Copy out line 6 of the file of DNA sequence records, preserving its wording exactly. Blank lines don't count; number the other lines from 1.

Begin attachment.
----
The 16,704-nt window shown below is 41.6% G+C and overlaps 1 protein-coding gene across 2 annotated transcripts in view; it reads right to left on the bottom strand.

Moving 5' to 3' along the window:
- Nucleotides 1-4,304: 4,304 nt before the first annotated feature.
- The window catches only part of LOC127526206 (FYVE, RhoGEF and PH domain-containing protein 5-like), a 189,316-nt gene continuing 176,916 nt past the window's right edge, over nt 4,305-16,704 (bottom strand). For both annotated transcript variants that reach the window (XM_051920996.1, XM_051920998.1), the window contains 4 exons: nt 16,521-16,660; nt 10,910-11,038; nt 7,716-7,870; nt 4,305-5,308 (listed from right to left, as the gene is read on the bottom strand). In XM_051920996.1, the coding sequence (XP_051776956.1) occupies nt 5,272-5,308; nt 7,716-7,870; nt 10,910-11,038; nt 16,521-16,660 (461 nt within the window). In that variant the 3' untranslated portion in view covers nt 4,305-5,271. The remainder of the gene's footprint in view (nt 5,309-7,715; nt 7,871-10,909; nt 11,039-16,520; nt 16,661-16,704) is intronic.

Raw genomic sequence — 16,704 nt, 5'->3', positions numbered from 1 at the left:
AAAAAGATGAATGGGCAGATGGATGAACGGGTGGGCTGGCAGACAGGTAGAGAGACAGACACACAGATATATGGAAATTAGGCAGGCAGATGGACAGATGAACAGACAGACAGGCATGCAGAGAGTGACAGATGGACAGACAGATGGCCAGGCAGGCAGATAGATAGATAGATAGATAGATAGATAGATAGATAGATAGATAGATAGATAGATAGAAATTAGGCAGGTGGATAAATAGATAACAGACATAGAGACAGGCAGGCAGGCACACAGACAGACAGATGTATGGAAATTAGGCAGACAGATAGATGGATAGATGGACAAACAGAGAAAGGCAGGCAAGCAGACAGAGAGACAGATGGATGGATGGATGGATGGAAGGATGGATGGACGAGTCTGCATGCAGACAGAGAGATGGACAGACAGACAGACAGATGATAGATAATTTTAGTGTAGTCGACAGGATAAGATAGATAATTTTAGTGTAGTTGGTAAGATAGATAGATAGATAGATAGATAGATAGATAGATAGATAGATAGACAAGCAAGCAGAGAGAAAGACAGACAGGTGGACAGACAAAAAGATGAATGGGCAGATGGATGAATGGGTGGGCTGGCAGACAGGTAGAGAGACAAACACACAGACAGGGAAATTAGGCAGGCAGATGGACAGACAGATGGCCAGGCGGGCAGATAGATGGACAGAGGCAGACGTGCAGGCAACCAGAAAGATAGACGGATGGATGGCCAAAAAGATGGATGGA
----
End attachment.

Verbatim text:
AAAAAGATGAATGGGCAGATGGATGAACGGGTGGGCTGGCAGACAGGTAGAGAGACAGACACACAGATATATGGAAATTAGGCAGGCAGATGGACAGATGAACAGACAGACAGGCATGCAGAGAGTGACAGATGGACAGACAGATGGCCAGGCAGGCAGATAGATAGATAGATAGATAGATAGATAGATAGATAGATAGATAGATAGATAGATAGAAATTAGGCAGGTGGATAAATAGATAACAGACATAGAGACAGGCAGGCAGGCACACAGACAGACAGATGTATGGAAATTAGGCAGACAGATAGATGGATAGATGGACAAACAGAGAAAGGCAGGCAAGCAGACAGAGAGACAGATGGATGGATGGATGGATGGAAGGATGGATGGACGAGTCTGCATGCAGACAGAGAGATGGACAGACAGACAGACAGATGATAGATAATTTTAGTGTAGTCGACAGGATAAGATAGATAATTTTAGTGTAGTTGGTAAGATAGATAGATAGATAGATAGATAGATAGATAGATAGATAGATAGACAAGCAAGCAGAGAGAAAGACAGACAGGTGGACAGACAAAAAGATGAATGGGCAGATGGATGAATGGGTGGGCTGGCAGACAGGTAGAGAGACAAACACACAGACAGGGAAATTAGGCAGGCAGATGGACAGACAGATGGCCAGGCGGGCAGATAGATGGACAGAGGCAGACGTGCAGGCAACCAGAAAGATAGACGGATGGATGGCCAAAAAGATGGATGGA